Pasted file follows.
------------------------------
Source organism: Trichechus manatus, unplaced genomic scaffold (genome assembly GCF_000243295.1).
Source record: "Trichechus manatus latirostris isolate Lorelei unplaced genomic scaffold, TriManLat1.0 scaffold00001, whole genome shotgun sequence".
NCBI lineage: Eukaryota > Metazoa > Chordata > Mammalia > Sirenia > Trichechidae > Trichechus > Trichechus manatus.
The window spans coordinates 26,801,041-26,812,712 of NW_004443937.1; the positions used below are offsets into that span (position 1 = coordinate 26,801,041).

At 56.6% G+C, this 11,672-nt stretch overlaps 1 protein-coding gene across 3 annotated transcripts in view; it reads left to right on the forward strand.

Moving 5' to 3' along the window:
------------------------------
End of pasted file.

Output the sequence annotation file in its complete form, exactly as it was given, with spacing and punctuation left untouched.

Source organism: Trichechus manatus, unplaced genomic scaffold (genome assembly GCF_000243295.1).
Source record: "Trichechus manatus latirostris isolate Lorelei unplaced genomic scaffold, TriManLat1.0 scaffold00001, whole genome shotgun sequence".
NCBI lineage: Eukaryota > Metazoa > Chordata > Mammalia > Sirenia > Trichechidae > Trichechus > Trichechus manatus.
The window spans coordinates 26,801,041-26,812,712 of NW_004443937.1; the positions used below are offsets into that span (position 1 = coordinate 26,801,041).

At 56.6% G+C, this 11,672-nt stretch overlaps 1 protein-coding gene across 3 annotated transcripts in view; it reads left to right on the forward strand.

Moving 5' to 3' along the window: